I thank the committee for its attention. We look forward to addressing questions members may have.
I will begin by asking some questions before calling other Deputies and Senators.
Ms Forbes mentioned that the BAI had recommended that RTÉ receive an additional €30 million per annum. I thank her for her comments on the joint committee's work on the future funding of public service broadcasting. Given that the elimination of the evasion rate of 14.6% would generate approximately €40 million, would that not be a way of resolving the issue of the funding shortfall identified by the BAI?
Ms Forbes mentioned that RTÉ had used the money it had received when it sold some of its lands at Donnybrook to reduce its bank debt. What is it current level of debt? By how much has it been reduced?
Ms Forbes referred to the finding made in the Mulvey gender and equality report that "RTÉ is both a fair and equitable employer". This is reflective of the position in the public sector generally. The report highlighted areas in which RTÉ was doing well. What are Ms Forbes's views on why a number of leading female journalists and broadcasters have expressed concern about the pay discrepancies within RTÉ? Is it a question of transparency? Is there a need to explain why there are differentials? What does RTÉ intend to do to improve the level of transparency? Perhaps there is a need to explain the various contracts. Will RTÉ be looking at phasing out anomalous contracts into the future?
I understand that in certain grades there might be an under-representation of a particular gender. For example, there is a lower percentage of male employees at the level of administrative and office-related operations. What is RTÉ planning to do to address that issue? I would like Ms Forbes to provide figures for the numbers of women in decision-making roles within the organisation.
According to Ms Forbes, RTÉ has addressed many of the issues raised in the EBU peer review report and acting on a number of them. I am aware that action is being taken as part of one RTÉ initiative, but will Ms Forbes tell the committee about any other area that is being addressed and worked on in this context?
I will bring in Deputy Timmy Dooley before I ask Ms Forbes to respond to the many questions I have asked.
I will try not to be repetitive. Ms Forbes has laid out the financial position clearly, as she has done previously on a number of occasions. In the past she pleaded with us not to get hung up on the capital moneys received by RTÉ from the sale of property because the moneys would be used to improve technology and try to keep pace with developments in the broadcasting sector. It is good that she is reiterating this point because people often tend to think the sale of an asset solves the funding problems caused by losses when that clearly is not the case. It is good that the BAI recently took the unprecedented step of setting out the need to ensure RTÉ had the appropriate funding. We regularly talk here about the funding of public service broadcasting. Members often prevail on the Minister and the Department to find that funding for RTÉ. I know that Ms Forbes shares our view that there is a need to help local radio stations to provide public service broadcasting as part of their remit under their licences, but they need State intervention and support. A programme of work is ongoing in that regard . All of this has been said.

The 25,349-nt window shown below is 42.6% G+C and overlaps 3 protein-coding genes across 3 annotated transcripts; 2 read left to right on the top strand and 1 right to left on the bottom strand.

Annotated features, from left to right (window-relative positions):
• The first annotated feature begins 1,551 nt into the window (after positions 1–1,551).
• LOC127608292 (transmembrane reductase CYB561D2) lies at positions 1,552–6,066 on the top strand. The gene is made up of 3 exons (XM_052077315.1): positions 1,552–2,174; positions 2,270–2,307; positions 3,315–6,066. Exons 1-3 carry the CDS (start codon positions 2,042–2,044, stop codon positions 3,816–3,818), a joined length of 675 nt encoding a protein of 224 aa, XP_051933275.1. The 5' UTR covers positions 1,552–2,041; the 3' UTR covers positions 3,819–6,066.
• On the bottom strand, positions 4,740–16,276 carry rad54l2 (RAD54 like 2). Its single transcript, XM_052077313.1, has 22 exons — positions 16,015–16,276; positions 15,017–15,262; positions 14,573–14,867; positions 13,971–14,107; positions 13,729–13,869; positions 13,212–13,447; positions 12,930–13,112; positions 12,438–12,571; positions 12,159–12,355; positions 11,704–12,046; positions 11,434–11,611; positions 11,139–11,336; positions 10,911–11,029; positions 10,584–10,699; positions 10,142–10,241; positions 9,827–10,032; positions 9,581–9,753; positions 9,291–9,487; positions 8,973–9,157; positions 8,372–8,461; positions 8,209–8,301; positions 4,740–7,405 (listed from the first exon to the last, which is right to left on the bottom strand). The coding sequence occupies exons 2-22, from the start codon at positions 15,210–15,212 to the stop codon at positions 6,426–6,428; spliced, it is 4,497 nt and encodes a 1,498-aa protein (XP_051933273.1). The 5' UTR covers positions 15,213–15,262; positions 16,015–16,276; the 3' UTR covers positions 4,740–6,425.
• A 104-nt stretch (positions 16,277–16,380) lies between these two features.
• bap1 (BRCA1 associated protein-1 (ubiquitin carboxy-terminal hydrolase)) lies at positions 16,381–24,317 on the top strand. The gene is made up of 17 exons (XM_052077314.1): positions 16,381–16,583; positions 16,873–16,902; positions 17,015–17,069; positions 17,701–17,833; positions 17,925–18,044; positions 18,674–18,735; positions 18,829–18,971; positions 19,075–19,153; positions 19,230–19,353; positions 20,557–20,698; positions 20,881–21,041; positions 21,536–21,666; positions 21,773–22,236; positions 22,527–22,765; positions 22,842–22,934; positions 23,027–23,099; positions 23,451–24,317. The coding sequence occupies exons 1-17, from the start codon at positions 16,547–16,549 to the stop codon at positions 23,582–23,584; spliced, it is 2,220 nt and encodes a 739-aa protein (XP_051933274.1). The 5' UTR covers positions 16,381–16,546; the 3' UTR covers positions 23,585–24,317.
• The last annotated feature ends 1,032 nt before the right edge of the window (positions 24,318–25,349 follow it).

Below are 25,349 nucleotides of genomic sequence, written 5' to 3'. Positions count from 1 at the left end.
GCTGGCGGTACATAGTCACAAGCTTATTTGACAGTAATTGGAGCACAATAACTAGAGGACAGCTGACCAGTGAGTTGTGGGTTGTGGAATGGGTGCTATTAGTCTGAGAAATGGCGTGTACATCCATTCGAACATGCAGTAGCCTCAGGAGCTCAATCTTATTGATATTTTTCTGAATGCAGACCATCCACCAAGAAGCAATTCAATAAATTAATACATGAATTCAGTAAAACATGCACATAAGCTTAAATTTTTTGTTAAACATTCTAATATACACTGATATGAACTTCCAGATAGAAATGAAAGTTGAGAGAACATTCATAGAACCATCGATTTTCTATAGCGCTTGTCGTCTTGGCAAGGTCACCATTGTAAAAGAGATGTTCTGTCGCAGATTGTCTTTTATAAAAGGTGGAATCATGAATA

A new Minister has been appointed to the Department of Communications, Climate Action and Environment. I suspect the joint committee will invite him to come before it in order that members can get a sense of his understanding of these matters and urgency in dealing with them. We have to undertake some work in that regard.
I would like to ask two questions in addition to those asked by the Chairman. The question of RTÉ's obligations to the self-employed and contractors may have been addressed by Ms Forbes when she appeared before the Committee of Public Accounts. Will she update us on the work carried out in that respect?
How is RTÉ's redundancy programme going generally? Ms Forbes reflected on that issue at a previous meeting of the committee. She might be able to update us further on it.
Ms Dee Forbes:
The Chairman asked about the evasion rate and the BAI's recommendation that there was an immediate need for €30 million in funding. As I said earlier, the 14.6% evasion rate equates to approximately €40 million in lost funding. In an ideal world everything would line up; the evasion rate would be tackled and we would get that money. We have been talking for some time about the need for reform. We recognise that it will take some time for the collection of the licence fee to be reformed. The BAI is stating this is an immediate need because RTÉ cannot wait for reform that would I hope generate additional income.